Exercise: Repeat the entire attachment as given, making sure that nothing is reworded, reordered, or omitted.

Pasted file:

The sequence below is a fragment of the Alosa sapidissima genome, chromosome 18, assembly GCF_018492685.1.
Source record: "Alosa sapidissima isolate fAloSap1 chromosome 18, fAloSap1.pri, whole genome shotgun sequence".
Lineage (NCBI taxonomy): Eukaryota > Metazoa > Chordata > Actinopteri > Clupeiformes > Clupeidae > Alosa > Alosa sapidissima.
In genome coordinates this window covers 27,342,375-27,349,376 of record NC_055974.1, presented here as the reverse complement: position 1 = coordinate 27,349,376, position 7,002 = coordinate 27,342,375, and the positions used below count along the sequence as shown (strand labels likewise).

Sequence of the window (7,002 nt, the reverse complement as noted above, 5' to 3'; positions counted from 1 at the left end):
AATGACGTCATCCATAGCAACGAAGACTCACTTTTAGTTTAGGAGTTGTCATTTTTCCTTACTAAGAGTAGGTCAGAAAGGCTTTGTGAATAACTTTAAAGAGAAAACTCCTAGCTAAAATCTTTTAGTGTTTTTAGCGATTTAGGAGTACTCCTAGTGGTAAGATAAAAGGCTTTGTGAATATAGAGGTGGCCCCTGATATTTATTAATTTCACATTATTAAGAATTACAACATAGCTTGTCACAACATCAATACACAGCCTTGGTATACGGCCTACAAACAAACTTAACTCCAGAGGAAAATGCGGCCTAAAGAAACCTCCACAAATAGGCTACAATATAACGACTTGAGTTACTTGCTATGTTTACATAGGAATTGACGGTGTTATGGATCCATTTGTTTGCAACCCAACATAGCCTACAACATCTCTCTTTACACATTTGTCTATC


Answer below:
The sequence below is a fragment of the Alosa sapidissima genome, chromosome 18, assembly GCF_018492685.1.
Source record: "Alosa sapidissima isolate fAloSap1 chromosome 18, fAloSap1.pri, whole genome shotgun sequence".
Lineage (NCBI taxonomy): Eukaryota > Metazoa > Chordata > Actinopteri > Clupeiformes > Clupeidae > Alosa > Alosa sapidissima.
In genome coordinates this window covers 27,342,375-27,349,376 of record NC_055974.1, presented here as the reverse complement: position 1 = coordinate 27,349,376, position 7,002 = coordinate 27,342,375, and the positions used below count along the sequence as shown (strand labels likewise).

Sequence of the window (7,002 nt, the reverse complement as noted above, 5' to 3'; positions counted from 1 at the left end):
AATGACGTCATCCATAGCAACGAAGACTCACTTTTAGTTTAGGAGTTGTCATTTTTCCTTACTAAGAGTAGGTCAGAAAGGCTTTGTGAATAACTTTAAAGAGAAAACTCCTAGCTAAAATCTTTTAGTGTTTTTAGCGATTTAGGAGTACTCCTAGTGGTAAGATAAAAGGCTTTGTGAATATAGAGGTGGCCCCTGATATTTATTAATTTCACATTATTAAGAATTACAACATAGCTTGTCACAACATCAATACACAGCCTTGGTATACGGCCTACAAACAAACTTAACTCCAGAGGAAAATGCGGCCTAAAGAAACCTCCACAAATAGGCTACAATATAACGACTTGAGTTACTTGCTATGTTTACATAGGAATTGACGGTGTTATGGATCCATTTGTTTGCAACCCAACATAGCCTACAACATCTCTCTTTACACATTTGTCTATC